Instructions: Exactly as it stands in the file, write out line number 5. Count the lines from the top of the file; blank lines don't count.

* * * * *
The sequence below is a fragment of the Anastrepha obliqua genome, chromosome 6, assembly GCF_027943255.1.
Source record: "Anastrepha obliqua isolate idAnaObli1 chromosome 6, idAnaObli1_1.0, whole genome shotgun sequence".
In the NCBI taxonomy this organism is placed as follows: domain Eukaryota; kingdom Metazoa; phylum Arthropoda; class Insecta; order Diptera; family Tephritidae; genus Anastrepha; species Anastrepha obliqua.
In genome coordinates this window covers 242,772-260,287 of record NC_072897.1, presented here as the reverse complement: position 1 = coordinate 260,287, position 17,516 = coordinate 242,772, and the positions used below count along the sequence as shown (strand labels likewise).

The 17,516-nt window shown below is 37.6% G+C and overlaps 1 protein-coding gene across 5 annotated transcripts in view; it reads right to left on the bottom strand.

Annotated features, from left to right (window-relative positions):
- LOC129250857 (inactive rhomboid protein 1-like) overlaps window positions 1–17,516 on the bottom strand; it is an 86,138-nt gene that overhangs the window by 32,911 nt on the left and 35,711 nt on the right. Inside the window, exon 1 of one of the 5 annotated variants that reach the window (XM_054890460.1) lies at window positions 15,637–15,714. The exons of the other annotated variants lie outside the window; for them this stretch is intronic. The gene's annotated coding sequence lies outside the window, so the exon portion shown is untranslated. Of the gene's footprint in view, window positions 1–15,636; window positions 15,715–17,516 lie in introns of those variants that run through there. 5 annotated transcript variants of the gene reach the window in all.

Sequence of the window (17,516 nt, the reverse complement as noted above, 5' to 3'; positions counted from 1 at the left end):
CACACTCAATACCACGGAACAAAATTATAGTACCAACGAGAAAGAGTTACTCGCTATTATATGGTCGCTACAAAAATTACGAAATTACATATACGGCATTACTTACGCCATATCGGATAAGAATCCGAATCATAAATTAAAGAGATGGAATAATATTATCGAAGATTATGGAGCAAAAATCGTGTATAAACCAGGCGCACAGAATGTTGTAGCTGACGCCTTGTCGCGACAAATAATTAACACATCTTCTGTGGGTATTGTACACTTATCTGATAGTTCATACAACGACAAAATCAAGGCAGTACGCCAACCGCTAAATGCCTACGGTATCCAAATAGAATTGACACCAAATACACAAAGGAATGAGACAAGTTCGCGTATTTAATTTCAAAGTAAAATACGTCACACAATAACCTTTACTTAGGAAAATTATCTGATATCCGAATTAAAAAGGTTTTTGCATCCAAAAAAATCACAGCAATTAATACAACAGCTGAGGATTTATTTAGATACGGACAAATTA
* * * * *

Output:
The 17,516-nt window shown below is 37.6% G+C and overlaps 1 protein-coding gene across 5 annotated transcripts in view; it reads right to left on the bottom strand.